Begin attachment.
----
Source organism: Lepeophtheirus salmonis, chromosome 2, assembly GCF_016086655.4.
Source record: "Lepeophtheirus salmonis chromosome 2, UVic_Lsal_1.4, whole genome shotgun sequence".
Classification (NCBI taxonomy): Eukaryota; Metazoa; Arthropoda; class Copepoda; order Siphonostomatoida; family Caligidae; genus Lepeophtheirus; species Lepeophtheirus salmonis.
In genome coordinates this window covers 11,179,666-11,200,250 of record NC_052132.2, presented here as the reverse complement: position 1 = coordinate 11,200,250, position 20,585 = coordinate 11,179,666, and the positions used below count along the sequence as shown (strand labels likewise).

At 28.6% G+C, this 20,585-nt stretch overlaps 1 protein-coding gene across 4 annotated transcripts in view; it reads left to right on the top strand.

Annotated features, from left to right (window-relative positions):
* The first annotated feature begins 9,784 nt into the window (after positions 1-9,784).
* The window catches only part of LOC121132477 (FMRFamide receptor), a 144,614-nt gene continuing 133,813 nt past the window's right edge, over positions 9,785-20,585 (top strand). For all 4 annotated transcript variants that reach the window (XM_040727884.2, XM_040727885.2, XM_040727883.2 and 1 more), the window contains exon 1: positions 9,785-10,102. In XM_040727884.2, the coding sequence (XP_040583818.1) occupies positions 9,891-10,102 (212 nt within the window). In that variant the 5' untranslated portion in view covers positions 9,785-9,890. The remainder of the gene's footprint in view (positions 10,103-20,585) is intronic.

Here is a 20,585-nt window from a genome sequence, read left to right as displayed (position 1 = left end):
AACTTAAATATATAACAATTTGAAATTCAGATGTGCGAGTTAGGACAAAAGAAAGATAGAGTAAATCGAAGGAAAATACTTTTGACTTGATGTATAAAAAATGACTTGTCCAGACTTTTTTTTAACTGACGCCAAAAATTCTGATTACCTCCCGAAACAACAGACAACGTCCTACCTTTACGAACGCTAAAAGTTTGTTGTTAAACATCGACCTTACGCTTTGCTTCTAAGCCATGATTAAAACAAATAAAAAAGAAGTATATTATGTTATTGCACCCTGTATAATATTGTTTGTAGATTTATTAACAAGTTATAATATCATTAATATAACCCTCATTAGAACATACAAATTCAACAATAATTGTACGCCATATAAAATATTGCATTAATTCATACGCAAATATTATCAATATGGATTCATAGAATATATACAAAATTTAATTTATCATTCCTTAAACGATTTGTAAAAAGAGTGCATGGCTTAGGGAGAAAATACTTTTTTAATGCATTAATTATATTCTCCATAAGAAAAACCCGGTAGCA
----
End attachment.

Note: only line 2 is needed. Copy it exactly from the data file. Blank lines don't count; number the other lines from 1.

Source record: "Lepeophtheirus salmonis chromosome 2, UVic_Lsal_1.4, whole genome shotgun sequence".